India wants to get on the electric vehicle bandwagon, and is introducing China-style policies to pursue its green ambitions. But there's a wrinkle: its age-old, protectionist instincts, which have kept out international auto companies for decades.
Last month, Elon Musk bemoaned India's restrictive policies, tweeting that while Tesla Inc. wanted to make cars there, "import duties are the highest in the world by far of any large country." Clean energy vehicles were "treated the same as diesel or petrol" ones, he added. Hyundai Motor Co. soon echoed Musk's complaint, noting that cutting duties on imports of electric vehicles would help "reach some economy of scale in this very price competitive segment."
We want to do so, but import duties are the highest in the world by far of any large country!— Elon Musk (@elonmusk) July 23, 2021
Moreover, clean energy vehicles are treated the same as diesel or petrol, which does not seem entirely consistent with the climate goals of India.
While Musk tweeted he is "hopeful" there will be some temporary tariff relief, he's right: India's deeply protectionist approach continues to be a huge deterrent for foreign companies. Unlike many other parts of the world, where governments are embracing EV policies to meet emissions goals, the administration of Prime Minister Narendra Modi has had a single-minded focus on its Make in India campaign, an effort to get its industrial manufacturing sector up and running.
Foreign carmakers eager to get a shot at a market of more than 1 billion people are effectively forced to pay the price - or sit it out. Duties on importing a set of unassembled parts containing an engine and gearbox, known as a Completely Knocked Down kit, are around 15%. That compares with 100% for importing a fully built car with a price tag of more than $40,000, 60% for cheaper vehicles, and 50% for two-wheelers.
But making a car isn't just about having the parts - the precision and quality of manufacturing is critical, too. No one knows this better than Musk, who went through his own "production hell" to make 5,000 Model 3 sedans at Tesla's Fremont, Calif. factory. Yet India hasn't built up the necessary capacity to pull off large scale output. As a result, the country has failed to become a big exporter of quality cars that cater to global markets, even though it has the potential. Most foreign manufacturers have struggled to gain a foothold because of punitive requirements to use local content, which translates into big investments with relatively little return.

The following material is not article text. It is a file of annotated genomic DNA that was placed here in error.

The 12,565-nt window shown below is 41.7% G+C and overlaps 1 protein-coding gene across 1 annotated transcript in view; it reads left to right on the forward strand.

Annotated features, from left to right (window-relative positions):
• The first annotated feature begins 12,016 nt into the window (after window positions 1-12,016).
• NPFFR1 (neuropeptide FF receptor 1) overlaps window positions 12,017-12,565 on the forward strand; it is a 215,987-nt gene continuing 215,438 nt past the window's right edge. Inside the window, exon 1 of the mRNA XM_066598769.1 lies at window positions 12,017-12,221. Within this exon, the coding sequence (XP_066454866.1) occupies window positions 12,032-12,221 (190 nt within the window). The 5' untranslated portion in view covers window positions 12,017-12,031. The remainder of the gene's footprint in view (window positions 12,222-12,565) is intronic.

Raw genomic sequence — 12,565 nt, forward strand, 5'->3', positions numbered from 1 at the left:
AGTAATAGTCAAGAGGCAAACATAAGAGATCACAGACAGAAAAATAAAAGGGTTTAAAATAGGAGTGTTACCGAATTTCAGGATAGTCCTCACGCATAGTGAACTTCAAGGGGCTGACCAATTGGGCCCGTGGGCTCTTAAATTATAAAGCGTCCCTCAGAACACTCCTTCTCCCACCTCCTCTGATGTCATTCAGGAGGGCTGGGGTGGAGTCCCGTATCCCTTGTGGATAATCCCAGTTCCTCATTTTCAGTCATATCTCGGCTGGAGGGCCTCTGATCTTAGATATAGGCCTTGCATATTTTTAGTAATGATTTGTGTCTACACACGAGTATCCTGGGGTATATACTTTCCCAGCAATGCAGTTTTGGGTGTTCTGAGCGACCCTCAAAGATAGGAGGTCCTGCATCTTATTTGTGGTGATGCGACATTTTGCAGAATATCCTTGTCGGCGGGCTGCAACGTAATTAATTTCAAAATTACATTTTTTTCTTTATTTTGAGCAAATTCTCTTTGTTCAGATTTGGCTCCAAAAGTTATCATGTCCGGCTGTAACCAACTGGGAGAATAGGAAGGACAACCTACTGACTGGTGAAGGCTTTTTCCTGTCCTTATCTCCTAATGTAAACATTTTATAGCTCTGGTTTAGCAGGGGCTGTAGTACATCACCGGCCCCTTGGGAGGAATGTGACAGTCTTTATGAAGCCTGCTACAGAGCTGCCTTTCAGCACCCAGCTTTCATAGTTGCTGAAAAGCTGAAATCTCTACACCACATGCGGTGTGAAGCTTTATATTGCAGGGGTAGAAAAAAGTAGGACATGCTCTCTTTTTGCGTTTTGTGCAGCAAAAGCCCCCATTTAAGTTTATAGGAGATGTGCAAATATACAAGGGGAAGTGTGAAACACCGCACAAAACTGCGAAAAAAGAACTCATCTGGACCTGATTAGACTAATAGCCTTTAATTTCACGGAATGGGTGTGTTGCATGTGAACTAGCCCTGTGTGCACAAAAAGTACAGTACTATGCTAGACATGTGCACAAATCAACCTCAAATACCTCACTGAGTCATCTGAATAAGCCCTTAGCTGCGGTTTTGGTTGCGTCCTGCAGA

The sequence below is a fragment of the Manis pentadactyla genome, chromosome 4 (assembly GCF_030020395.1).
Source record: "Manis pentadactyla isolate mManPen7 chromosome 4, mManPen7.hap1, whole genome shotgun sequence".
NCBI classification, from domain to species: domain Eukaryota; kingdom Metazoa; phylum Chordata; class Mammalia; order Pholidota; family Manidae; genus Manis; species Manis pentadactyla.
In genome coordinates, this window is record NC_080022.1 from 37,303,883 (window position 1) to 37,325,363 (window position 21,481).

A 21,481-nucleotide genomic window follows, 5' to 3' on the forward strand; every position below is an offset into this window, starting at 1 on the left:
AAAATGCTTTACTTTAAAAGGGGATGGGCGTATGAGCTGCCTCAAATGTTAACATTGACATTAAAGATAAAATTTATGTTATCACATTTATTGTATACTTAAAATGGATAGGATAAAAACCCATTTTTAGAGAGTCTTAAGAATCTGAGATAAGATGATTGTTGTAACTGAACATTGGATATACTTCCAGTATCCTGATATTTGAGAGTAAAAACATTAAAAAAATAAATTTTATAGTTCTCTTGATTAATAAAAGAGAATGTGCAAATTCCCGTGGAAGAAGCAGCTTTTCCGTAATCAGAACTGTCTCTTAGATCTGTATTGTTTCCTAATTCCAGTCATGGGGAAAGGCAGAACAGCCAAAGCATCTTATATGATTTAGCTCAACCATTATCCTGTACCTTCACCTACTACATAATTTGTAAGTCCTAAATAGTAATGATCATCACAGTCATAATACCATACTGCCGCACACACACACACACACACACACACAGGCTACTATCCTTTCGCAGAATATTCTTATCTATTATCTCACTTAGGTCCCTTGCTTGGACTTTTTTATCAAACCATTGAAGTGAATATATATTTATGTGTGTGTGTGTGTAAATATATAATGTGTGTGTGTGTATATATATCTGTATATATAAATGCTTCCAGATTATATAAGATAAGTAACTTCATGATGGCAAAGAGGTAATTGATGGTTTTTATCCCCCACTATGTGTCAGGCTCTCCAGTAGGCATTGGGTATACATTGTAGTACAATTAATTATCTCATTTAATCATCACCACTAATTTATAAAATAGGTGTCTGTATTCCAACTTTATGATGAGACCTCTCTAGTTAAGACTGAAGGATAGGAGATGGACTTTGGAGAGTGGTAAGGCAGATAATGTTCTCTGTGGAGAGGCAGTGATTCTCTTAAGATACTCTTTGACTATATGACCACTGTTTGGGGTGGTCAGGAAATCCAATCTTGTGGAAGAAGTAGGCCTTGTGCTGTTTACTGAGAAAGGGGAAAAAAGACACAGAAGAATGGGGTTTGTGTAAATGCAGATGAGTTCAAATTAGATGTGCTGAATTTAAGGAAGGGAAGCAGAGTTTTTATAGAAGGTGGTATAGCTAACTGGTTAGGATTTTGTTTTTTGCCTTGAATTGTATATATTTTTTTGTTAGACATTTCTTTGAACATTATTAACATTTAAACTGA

The Modi government, meanwhile, is talking a big game about decarbonizing transport and electrification, while pursuing even larger Make in India ambitions. Under the latest plan, the list of rules and incentives to boost production across the supply chain is long. Subsidies have been put in place to spur demand, for example, by making charging infrastructure more widespread. The government has targeted 30% EV penetration by 2030, up from under 10% currently. Individual states, too, have introduced their own green policies and targets.
That may seem like a decent commitment, but it does little to encourage Indian consumers to drive these vehicles or auto manufacturers to make them. Because average household incomes are low, the overall market is dominated by more affordable scooters and motorbikes, or three-wheeled rickshaws. Most conventional models cost somewhere between 40,000 rupees ($537) to more than 200,000 rupees. Electric versions, of which only a dozen or so models are available, start at 100,000 rupees. Allowing imports with lower tariffs from China - a thriving market for two-wheelers - would give consumers choice, help raise competition and, eventually, lower prices.
If India wants to implement a China-style, top-down industrial policy, it has its work cut out. Opening up to foreign manufacturers would be a start, but it must learn to be nimble as successes mount. Tesla's sales to China started to comprise a big portion of revenue as early as 2017, before the company began manufacturing there. While that was partly thanks to relatively low import tax rates of 25% at the time, it also reflected Beijing's desire to build out the market. The government's stance helped electric cars gain traction, boosting the entire supply chain and tipping off a self-fulfilling cycle of hype. When it was time to let foreign carmakers in, Beijing had its own budding electric champions. Now Tesla is exporting cars from its Shanghai factory to Europe.
As China knows all too well, building a large auto industry isn't the same as creating a high-quality, domestic one. State planners' years-long struggle to produce the best cars in the world were hampered by unfocused subsidies and plans. With green vehicles, however, Beijing's policies have evolved year after year, targeting separate parts of the value chain - from consumers and manufacturers to the types and quality of batteries.
That's precisely what India needs now - its own holistic model that touches on auto parts, infrastructure and consumer incentives for electrics and hybrids. This could include manufacturing batteries for smaller vehicles; building more swapping stations to address drivers' anxiety about how far they can drive; or bigger and broader subsidies for car buyers in a highly price-sensitive market. Battery recycling, too, could help lower prices and improve longevity.
Old policies have not worked, so ultimately India will have to come up with new ones that are suited for the tough terrain. If foreign companies can smooth the way, that's a helping hand worth grabbing.
(Anjani Trivedi is a Bloomberg Opinion columnist. She previously worked for the Wall Street Journal.)
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